Herbs and Healing Properties

Herbs can be powerful medicine. Some herbal remedies, whether used in tincture, tea or capsule form, holds an incredible and potent medicinal quality. In addition, there are other plants that, when burnt, the smoldering smoke offers various remedies for many physical, emotional, spiritual, or mental imbalances.

Chamomile – A common name for several daisy-like plants, they are best known for their ability to be made into a tea which is commonly used to help with sleep. They are also known to be used for gynecologic complaints, including PMS and cramps; treating stomach and intestinal cramps and problems, nausea, and stomach flu. It is also an excellent calming agent and well suited for babies and children.

 Dogwood – Its inner bark, berries, and twigs have long been used in Native American remedies. Primarily it was used internally to treat malaria, fever, pneumonia, colds, and diarrhea; as well as improving digestion and appetite. Externally, poultices were used to heal ulcers and sores.

Eucalyptus – Topical ointments containing eucalyptus oil have been used in traditional medicines to heal wounds, fungal infection, reduce swelling, treat arthritis, and skin problems; while teas containing small amounts of leave were used to reduce fever, treat cough, colds, sore throats, bronchitis, and sinusitis. Sometimes, the vapors were utilized for the same purposes. Today, it is also used to treat diabetes, as an antiseptic, and continues to be found in many lozenges, cough syrups, rubs, and vapor baths.

Fennel Seed – The seeds, leaves, and roots of fennel are safe and edible; however, the essential oil, extracted from the seeds, can be toxic, even in small amounts. Fennel Send has been used as a digestive aid, remedy for flatulence, to promote appetite, and increase the flow of breast milk in nursing mothers. Seeds and leaves were used to ease stomach pains, treat colic in infants, for cough, colds, respiratory problems, and constipation. Used for Protection, Healing and purification. Assist in physical matters, keeping the mind stable and functional, yet uplifted. Helps one to remain grounded, and helps one to understand the lessons to be given in this lifetime.

Ginger Root – Ginger Root is consumed as a medicine and a spice. It has long been used for digestive problems and nausea, specifically motion sickness, heartburn, bloating, flatulence, and gastrointestinal problems. It is also a known remedy for colic, irritable bowel, loss of appetite, chills, cold, flu, poor circulation, menstrual cramps, stomach cramps, fever, headache, toothache, cough, and bronchitis. A powerful anti-inflammatory herb, it has also been used for arthritis, joint problems, rheumatism, and tendonitis. It also is reportedly effective in lowering cholesterol and blood pressure and prevention of internal blood clots.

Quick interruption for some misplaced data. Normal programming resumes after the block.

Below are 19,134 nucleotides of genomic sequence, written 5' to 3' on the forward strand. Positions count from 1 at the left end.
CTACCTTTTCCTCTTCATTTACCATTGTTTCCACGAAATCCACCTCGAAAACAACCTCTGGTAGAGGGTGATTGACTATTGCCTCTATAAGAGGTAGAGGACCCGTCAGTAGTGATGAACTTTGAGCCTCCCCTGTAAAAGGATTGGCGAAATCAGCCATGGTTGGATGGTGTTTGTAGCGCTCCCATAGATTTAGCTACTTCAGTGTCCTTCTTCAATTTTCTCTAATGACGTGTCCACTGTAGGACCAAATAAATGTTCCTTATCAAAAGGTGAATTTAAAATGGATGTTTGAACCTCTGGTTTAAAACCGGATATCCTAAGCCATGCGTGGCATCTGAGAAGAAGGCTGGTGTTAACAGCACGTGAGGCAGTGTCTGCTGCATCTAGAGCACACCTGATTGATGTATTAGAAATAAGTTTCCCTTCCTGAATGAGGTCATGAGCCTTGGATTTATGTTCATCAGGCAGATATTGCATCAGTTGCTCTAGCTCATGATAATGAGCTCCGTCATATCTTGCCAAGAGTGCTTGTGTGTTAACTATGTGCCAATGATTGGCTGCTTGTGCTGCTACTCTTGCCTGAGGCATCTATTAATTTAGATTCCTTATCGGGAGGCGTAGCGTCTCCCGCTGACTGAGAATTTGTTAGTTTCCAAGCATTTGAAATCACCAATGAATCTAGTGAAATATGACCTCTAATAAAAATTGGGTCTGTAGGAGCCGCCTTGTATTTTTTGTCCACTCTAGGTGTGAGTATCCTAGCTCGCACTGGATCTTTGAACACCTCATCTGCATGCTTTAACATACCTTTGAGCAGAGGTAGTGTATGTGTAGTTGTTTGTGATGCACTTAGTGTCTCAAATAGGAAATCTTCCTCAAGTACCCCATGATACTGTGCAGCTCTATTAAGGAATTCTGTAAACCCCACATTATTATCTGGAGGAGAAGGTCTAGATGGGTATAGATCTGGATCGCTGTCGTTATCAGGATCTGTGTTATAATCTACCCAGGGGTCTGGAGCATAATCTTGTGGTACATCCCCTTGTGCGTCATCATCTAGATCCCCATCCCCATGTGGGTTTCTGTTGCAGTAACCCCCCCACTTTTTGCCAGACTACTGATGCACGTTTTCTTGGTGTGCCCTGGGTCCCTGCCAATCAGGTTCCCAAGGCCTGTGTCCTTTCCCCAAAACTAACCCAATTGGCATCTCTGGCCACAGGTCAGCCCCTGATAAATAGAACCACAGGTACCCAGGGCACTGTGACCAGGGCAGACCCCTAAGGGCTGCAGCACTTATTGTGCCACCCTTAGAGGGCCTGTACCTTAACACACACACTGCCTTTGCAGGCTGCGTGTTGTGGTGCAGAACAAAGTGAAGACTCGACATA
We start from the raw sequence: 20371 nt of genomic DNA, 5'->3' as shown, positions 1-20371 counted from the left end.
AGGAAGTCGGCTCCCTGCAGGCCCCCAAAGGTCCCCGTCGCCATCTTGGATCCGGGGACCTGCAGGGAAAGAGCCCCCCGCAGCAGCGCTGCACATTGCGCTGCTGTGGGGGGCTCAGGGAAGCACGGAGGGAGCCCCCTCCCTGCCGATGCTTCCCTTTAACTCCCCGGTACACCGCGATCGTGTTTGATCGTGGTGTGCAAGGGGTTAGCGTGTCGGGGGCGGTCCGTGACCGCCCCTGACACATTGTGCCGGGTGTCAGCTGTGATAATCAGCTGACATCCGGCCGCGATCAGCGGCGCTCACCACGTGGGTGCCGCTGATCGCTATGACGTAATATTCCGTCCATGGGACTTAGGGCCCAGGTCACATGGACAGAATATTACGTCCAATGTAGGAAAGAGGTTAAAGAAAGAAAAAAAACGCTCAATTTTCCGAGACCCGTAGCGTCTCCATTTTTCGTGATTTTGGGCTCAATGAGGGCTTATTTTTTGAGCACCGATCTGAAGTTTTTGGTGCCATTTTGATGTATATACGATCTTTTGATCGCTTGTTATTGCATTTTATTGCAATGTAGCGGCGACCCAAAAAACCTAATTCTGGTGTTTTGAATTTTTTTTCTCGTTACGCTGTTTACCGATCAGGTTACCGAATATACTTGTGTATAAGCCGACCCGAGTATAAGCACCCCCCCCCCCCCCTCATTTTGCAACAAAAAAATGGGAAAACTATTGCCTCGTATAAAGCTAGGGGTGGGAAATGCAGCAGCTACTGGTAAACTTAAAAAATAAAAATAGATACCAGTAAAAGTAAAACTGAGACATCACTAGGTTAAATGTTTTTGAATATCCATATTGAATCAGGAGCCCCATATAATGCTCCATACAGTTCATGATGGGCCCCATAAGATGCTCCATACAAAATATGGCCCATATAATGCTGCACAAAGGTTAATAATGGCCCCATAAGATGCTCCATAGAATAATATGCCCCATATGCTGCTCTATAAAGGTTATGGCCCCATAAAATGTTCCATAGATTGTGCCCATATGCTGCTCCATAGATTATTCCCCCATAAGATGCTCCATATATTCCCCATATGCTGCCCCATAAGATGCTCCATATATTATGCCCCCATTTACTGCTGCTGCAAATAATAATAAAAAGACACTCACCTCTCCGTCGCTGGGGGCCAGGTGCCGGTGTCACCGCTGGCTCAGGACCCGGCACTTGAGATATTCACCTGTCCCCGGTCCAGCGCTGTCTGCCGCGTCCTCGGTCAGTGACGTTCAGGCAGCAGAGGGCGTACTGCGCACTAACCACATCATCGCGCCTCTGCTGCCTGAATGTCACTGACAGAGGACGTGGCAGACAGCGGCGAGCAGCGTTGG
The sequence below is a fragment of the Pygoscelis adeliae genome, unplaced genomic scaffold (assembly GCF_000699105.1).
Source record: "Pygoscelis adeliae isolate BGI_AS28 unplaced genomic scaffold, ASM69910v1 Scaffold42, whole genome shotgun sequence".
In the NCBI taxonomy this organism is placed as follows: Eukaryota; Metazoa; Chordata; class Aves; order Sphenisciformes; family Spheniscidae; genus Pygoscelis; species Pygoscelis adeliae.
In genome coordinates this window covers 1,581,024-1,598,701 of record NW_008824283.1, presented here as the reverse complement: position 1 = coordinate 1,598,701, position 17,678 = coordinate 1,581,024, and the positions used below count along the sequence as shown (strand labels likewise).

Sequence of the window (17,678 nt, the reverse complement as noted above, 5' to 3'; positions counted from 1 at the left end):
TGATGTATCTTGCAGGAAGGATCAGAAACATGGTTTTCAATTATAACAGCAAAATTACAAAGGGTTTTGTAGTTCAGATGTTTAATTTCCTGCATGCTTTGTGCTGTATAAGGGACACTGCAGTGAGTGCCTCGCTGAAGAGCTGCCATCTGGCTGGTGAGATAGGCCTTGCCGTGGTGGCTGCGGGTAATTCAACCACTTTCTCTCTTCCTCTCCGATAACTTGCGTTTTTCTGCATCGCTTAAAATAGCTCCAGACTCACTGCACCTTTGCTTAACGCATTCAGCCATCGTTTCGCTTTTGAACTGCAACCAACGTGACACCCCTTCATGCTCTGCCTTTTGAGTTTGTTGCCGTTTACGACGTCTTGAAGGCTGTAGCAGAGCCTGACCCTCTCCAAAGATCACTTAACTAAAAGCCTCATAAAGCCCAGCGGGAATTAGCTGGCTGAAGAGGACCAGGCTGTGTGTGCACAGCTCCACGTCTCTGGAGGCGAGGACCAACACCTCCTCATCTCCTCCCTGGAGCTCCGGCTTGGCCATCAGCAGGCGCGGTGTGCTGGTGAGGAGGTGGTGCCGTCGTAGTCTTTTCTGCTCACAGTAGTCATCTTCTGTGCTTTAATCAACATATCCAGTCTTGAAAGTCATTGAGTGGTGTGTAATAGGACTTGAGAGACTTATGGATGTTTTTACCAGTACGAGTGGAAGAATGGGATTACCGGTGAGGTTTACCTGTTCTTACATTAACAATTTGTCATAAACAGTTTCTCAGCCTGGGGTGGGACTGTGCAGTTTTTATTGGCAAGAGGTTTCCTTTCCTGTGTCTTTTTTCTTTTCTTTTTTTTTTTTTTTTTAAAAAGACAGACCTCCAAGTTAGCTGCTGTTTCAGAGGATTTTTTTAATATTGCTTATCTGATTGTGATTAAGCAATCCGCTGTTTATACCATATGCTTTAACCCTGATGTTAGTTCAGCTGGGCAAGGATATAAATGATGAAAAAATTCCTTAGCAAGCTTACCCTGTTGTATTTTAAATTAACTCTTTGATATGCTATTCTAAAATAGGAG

Ginseng – Ginseng has been an important herbal remedy in traditional Chinese medicine for thousands of years, primarily as a treatment for weakness and fatigue. Over the years, it has also been used in a variety of other ailments including diabetes, reduce stress, boost energy, enhance memory, and stimulate the immune system. Research has shown specific effects that support the central nervous system, liver function, lung function and circulatory system. The root is most often available in dried form, either whole or sliced; however, Ginseng leaves and stems, although not as highly prized, are also used in dried form

Goldenrod – Goldenrod has long been used topically for wound healing. It has also been used to treat tuberculosis, diabetes, enlargement of the liver, gout, hemorrhoids, internal bleeding, asthma, arthritis, colds, flu, kidney stones, bladder and urinary inflammation, allergies, laryngitis and sore throat, mouth ulcers, cuts and abrasions. It has the ability to fight off infection because it has both antimicrobial and anti-inflammatory elements.

Goldenseal – It was traditionally used by Native Americans to treat skin disorders, digestive problems, liver conditions, diarrhea, as a stimulant, and for eye irritations. It has also been used for infections of the mucus membranes, including the mouth, sinuses, throat, intestines, stomach, urinary tract, and vagina; as well as for minor wound healing, colds, flu, bladder infections, and sinus and chest congestion. Goldenseal should not be taken by pregnant women.